Here, the latest road-tested must-haves to make your time in the car safer and less stressful.

    Health.com: How safe is your car?

    Use your head(set)
    Fiddling with your phone can jack up your accident risk by 300%. If you must call while moving, have your cell phone hooked up to a Bluetooth-compatible headset.

    Our pick: the Jawbone Icon ($99.99), which has noise-canceling technology and works with most newer model phones that allow you to automatically dial a number by saying the person's name.

    Bonus for screeners: A voice (you choose) whispers the caller IDs.

    Health.com: Your emergency car kit

    Make a clean sweep
    A recent study found that most cars harbor nearly 300 types of bacteria in just one square inch-some of which contribute to funky smells.

    Clean all surfaces, especially smudges on your windshield

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  • Injury-proof your gardening

    IstockphotoIstockphotoBy Milena Damjanov

    Getting on your hands and knees to plant, bending over to water-gardening can wreak havoc on your body. Sidestep mishaps with these tips from P. Allen Smith, author of the Garden Home series.

    Health.com: Plant a healing herb garden

    Protect your back
    Plant your garden in raised beds and containers-it's easier on your back than bending way over to the ground.

    Health.com: 5 quick ways to stop back pain

    Get a grip
    Pad the handles of tools with grip tape or foam rubber; this makes them easier to handle and prevents blisters.

    Get your blood flowing
    Warm up before you start gardening by walking or stretching. And don't do the same task in the same position for too long-that can lead to muscle and joint pain or repetitive-motion injuries.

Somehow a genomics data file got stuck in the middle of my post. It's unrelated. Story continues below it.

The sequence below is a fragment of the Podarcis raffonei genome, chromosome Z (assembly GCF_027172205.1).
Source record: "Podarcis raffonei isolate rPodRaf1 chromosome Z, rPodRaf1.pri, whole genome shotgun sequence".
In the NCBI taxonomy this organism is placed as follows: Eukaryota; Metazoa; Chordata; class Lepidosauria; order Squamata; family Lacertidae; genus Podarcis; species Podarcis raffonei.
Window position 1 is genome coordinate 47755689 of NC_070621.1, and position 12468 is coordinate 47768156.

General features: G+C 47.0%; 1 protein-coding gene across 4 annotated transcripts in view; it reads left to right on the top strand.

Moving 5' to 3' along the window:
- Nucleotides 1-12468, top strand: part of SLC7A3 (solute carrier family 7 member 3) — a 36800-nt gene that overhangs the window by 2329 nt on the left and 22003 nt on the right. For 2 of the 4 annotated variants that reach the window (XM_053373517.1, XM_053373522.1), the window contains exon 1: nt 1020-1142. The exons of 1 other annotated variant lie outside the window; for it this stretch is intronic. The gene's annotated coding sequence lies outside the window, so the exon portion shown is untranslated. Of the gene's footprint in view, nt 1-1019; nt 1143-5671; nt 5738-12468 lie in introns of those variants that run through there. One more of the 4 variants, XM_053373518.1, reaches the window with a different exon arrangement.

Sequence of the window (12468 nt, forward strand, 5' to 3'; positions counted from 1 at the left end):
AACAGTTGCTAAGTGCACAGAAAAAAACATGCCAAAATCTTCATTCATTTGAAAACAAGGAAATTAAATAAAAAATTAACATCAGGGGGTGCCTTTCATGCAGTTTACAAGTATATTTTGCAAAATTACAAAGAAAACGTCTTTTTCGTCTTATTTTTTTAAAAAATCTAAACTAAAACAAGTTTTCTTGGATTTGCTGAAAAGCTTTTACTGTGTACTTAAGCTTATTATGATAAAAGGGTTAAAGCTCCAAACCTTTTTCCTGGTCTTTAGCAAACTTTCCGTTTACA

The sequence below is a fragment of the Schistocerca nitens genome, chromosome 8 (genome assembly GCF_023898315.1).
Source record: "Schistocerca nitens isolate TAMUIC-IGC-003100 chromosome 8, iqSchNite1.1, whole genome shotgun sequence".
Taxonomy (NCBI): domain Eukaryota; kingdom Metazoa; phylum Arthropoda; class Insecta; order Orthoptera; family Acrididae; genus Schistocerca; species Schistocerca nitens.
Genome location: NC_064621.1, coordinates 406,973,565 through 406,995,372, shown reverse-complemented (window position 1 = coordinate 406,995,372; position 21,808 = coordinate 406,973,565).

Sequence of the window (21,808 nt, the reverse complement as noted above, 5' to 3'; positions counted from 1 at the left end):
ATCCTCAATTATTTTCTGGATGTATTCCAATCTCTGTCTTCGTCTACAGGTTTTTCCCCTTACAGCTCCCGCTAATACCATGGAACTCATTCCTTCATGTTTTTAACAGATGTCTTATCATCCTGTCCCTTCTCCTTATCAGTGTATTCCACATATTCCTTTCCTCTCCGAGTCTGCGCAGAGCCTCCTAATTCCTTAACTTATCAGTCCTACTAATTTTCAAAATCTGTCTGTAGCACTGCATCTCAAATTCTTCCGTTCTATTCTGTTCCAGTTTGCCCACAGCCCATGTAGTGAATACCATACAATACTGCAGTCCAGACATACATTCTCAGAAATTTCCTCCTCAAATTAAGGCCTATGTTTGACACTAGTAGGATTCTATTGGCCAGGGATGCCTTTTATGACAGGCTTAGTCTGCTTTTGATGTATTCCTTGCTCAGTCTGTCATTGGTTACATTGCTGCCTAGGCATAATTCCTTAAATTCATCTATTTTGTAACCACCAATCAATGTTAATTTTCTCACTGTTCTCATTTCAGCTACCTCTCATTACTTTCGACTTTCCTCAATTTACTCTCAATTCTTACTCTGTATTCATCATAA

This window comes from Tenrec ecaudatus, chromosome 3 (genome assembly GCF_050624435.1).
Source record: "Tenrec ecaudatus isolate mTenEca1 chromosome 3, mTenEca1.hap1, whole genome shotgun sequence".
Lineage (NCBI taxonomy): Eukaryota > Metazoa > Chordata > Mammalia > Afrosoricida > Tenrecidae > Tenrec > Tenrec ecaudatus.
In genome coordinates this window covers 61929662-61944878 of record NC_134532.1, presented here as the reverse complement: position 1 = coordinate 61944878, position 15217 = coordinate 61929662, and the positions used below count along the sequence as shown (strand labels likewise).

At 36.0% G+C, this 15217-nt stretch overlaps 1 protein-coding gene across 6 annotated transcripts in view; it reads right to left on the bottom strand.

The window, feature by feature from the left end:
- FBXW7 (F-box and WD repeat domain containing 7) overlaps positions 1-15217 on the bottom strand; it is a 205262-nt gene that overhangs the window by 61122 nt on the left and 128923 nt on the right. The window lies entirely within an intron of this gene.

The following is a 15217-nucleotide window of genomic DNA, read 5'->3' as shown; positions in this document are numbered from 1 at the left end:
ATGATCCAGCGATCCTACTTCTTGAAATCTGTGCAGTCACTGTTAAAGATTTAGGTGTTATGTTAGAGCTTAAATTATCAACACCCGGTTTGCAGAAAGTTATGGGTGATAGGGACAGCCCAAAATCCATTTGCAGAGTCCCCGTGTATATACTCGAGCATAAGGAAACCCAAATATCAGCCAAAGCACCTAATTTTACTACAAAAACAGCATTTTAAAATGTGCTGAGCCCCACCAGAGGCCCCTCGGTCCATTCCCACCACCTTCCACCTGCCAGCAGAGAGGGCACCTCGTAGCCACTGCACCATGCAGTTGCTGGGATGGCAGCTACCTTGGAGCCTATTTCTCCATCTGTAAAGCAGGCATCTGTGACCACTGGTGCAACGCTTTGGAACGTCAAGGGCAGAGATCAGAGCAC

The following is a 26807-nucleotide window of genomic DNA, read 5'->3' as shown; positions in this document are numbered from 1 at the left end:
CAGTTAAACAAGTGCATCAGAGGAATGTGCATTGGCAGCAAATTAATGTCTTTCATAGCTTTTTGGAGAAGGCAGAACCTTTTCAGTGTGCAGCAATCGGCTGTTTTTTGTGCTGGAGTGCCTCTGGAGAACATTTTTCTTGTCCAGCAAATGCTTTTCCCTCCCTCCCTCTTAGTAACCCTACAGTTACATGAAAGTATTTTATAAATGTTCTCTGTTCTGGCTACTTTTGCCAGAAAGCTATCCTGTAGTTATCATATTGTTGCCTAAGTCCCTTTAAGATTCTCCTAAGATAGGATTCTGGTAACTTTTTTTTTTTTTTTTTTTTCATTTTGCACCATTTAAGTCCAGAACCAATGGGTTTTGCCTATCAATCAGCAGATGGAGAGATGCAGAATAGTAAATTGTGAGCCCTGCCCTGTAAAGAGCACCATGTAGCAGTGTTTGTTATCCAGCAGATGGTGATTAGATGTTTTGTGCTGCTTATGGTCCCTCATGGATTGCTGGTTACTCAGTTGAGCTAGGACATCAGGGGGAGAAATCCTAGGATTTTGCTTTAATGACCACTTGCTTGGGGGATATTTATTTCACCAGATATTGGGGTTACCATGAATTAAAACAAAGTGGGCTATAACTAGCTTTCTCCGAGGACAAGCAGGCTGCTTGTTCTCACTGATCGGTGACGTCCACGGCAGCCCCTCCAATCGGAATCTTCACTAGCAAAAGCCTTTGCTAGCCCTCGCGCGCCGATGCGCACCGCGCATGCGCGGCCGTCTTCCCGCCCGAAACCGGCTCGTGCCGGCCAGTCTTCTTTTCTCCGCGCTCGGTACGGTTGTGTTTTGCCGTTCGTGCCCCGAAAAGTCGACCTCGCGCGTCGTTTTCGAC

Health.com: Walk a little, lose a lot

    Keep it toxic-free
    Reduce your exposure to pesticides by adding plants that repel bad bugs. For instance, garlic plants keep aphids away.

    Health.com: Green guide to cleaning

    Shun the sun
    Avoid sun

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  • Farmed or wild: What’s the best salmon to buy?

    Getty ImagesGetty ImagesBy Carina Storrs

    Most everyone loves salmon. It's rich in protein and healthy fats, it's good for your health, and it tastes delicious.

    But sometimes it seems like you need a marine biology degree before you hit the market. Should you choose Atlantic, Alaskan, or sockeye? Which has more heart-healthy omega-3s and fewer toxins-farmed or wild salmon?

    And in addition to your own health, how does your choice-whether wild salmon from Alaska or farmed salmon from Chile- affect the environment?

    Here are a few things to keep in mind the next time you're stumped in the seafood aisle.

    Health.com: 20 healthy salmon recipes

    U.S. Atlantic salmon
    Other names:
    U.S. farmed salmon
    Should you buy it?
    Yes

    It wasn't long ago that buying U.S. Atlantic salmon was out of the question. Although wild populations are still nearly extinct, farms off the coast of Maine that grow U.S. Atlantic salmon are expanding.

    Nutritionally, they are just as good as wild. "I lump wild and farmed salmon together," says